Why do(n't) your partner's efforts at self-improvement make you happy? an implicit theories perspective

Chin Ming Hui, Michael Harris Bond, Daniel C. Molden

Research output: Contribution to journalArticlepeer-review

13 Scopus citations


People often try to improve their interpersonal skills to satisfy romantic partners. However, when and why a partner appreciates these efforts is an important but underaddressed question. The present research explored how people's theories that interpersonal abilities are either fixed entities or can be changed incrementally affect their responses to relationship partner's efforts at self-improvement. Study 1 validated a new measure for these theories and showed that, compared to the former entity theorists, the latter incremental theorists were less likely to attribute recalled instances of partners' negative behaviors to dispositional causes and perceive these behaviors as fixed and stable. An experiment that induced these different implicit theories (Study 2) and a longitudinal study (Study 3) further demonstrated that perceptions of partners' self-improvement efforts led to greater increases in relationship security and quality among incremental than among entity theorists. How implicit theories may shape the interpersonal dynamics of self-improvement is discussed.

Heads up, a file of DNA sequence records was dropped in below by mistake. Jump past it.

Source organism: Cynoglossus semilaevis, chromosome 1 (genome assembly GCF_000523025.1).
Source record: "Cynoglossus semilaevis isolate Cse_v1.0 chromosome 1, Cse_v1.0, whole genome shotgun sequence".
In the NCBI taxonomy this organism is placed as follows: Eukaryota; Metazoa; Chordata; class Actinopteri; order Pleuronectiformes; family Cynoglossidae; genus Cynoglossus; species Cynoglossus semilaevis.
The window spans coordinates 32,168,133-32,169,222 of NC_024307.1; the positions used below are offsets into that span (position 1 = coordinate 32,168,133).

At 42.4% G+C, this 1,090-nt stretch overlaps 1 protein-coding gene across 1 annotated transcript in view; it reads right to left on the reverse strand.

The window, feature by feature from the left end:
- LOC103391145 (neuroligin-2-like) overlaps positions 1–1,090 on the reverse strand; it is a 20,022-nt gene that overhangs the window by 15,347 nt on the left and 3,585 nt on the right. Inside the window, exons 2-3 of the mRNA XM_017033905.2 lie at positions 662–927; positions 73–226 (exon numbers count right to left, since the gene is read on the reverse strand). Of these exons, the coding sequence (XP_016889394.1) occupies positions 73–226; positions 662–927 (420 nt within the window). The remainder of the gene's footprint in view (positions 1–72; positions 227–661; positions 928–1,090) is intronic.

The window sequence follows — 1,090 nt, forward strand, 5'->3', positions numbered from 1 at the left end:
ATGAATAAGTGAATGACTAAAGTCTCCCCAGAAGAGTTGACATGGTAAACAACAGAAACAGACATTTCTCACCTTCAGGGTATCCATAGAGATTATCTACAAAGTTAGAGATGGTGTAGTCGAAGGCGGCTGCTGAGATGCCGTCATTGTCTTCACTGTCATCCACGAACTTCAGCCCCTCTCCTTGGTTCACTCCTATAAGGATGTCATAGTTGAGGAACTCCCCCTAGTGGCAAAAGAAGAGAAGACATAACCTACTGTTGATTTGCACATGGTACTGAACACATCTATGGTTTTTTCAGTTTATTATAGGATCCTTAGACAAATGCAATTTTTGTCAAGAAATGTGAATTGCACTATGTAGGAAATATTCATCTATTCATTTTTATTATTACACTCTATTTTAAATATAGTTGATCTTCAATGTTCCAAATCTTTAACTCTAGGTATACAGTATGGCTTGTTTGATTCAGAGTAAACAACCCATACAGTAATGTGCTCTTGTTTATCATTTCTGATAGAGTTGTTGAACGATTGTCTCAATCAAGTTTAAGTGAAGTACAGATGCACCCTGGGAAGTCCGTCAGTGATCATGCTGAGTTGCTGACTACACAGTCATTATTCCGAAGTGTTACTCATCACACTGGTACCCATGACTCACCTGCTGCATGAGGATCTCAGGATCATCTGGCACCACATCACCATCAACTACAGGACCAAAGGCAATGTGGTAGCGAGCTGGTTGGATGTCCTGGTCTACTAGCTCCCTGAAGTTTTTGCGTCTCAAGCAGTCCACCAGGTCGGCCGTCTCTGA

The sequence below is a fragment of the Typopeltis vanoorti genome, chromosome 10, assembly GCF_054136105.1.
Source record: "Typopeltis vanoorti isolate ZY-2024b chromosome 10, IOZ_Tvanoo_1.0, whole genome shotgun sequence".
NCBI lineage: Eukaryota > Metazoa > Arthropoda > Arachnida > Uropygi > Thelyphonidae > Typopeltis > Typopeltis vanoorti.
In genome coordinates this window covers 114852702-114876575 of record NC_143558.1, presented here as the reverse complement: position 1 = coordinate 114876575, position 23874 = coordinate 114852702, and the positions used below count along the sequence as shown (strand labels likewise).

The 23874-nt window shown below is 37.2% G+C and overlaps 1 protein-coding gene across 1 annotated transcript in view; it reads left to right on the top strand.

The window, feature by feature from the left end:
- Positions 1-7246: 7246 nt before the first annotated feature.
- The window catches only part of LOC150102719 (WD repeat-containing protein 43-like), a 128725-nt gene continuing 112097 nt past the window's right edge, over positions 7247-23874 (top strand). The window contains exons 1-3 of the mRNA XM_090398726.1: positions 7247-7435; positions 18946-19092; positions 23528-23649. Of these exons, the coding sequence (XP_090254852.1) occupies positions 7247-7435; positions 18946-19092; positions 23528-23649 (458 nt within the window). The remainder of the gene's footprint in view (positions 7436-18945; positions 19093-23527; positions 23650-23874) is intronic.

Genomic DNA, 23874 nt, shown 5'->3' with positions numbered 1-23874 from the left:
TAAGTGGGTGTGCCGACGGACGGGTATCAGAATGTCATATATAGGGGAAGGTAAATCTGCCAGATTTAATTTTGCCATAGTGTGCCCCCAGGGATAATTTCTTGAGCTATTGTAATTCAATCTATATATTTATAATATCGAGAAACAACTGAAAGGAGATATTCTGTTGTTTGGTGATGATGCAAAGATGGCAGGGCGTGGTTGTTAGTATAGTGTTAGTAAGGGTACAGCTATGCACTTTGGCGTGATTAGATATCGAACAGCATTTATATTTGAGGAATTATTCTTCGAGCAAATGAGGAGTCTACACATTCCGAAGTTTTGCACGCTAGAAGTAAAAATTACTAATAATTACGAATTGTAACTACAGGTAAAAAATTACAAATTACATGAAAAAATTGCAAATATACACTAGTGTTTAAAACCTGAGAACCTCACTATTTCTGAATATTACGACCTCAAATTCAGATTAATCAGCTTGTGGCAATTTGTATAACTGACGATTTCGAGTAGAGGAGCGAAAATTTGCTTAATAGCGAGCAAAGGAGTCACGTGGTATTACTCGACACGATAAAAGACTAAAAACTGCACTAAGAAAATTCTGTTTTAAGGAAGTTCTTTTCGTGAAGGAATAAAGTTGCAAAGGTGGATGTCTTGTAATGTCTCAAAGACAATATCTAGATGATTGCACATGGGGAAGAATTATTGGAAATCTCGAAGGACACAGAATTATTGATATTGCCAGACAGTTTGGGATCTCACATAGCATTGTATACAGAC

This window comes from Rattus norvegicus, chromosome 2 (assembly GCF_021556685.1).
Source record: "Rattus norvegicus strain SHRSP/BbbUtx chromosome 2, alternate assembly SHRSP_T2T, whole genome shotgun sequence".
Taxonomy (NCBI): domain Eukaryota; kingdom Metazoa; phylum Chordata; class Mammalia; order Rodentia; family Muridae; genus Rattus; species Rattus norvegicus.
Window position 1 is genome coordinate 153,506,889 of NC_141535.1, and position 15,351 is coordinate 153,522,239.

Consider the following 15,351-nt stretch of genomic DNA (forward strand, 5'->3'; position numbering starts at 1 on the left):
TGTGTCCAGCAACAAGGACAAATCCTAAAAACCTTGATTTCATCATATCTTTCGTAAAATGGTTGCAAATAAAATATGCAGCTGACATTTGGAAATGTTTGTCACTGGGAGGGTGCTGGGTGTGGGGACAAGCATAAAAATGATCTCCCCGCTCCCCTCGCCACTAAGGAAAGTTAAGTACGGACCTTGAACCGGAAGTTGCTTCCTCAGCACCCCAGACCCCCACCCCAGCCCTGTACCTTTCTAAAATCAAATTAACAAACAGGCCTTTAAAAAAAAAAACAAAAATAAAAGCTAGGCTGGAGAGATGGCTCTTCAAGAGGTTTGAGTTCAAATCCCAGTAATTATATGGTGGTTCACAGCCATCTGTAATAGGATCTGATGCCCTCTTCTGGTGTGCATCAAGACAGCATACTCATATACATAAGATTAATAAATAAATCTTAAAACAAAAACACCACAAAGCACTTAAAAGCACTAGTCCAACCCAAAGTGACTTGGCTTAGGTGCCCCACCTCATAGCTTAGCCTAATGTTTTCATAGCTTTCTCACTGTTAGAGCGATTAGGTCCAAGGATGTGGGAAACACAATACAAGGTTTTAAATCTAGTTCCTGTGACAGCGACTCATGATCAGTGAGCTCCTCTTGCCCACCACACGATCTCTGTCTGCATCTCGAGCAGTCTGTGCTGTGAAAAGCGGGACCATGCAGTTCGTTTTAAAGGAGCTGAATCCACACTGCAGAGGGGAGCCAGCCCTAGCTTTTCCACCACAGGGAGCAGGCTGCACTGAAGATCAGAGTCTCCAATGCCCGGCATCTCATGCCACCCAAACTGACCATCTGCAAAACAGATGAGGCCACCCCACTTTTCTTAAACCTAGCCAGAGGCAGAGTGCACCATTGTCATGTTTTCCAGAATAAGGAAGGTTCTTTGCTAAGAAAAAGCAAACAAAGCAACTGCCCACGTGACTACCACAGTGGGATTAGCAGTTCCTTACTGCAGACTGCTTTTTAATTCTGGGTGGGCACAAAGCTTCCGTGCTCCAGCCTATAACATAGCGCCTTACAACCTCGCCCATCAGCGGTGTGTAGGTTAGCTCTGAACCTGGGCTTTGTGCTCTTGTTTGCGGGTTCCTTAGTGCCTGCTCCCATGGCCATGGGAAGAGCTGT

Original languageEnglish (US)
Pages (from-to)101-113
Number of pages13
JournalPersonality and Social Psychology Bulletin
Issue number1
StatePublished - Jan 1 2012


  • implicit theories
  • interpersonal self-regulation
  • relationship quality and security
  • self-improvement
  • social support

ASJC Scopus subject areas

  • Social Psychology

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